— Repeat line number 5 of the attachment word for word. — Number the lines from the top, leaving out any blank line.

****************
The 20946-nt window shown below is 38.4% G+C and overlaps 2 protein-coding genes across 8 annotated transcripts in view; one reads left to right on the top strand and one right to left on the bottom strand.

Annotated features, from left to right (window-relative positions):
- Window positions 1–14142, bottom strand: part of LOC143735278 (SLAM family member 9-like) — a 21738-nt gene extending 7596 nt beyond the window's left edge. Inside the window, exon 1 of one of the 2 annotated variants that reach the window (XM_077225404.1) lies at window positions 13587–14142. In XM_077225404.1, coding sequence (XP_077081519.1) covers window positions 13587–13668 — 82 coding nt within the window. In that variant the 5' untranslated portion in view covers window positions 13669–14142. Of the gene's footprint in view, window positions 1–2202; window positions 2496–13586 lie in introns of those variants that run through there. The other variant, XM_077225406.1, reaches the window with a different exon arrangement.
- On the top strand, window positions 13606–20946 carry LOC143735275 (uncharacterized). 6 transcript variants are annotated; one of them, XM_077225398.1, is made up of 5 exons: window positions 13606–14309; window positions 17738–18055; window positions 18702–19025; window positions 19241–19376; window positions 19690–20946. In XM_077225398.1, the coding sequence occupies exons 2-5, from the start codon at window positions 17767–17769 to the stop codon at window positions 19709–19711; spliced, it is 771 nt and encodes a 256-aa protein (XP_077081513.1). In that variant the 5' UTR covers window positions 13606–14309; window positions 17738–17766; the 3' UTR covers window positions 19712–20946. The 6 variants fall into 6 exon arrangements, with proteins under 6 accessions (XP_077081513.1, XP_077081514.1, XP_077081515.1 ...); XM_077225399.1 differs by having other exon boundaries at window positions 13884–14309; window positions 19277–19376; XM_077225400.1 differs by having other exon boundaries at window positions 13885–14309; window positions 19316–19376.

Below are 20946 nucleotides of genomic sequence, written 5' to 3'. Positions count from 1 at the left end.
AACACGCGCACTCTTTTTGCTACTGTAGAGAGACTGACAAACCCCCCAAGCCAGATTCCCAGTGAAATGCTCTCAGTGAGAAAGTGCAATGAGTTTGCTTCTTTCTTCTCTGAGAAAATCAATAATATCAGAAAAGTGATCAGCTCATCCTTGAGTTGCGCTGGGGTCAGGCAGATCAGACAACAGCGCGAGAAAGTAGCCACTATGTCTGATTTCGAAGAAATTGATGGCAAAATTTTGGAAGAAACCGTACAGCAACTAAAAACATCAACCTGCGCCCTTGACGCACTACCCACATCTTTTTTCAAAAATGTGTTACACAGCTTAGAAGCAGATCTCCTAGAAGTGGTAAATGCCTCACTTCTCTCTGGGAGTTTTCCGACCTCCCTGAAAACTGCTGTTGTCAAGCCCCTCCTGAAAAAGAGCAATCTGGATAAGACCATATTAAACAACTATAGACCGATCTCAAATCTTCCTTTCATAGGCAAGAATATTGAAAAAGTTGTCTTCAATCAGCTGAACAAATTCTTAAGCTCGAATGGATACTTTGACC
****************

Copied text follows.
Below are 20946 nucleotides of genomic sequence, written 5' to 3'. Positions count from 1 at the left end.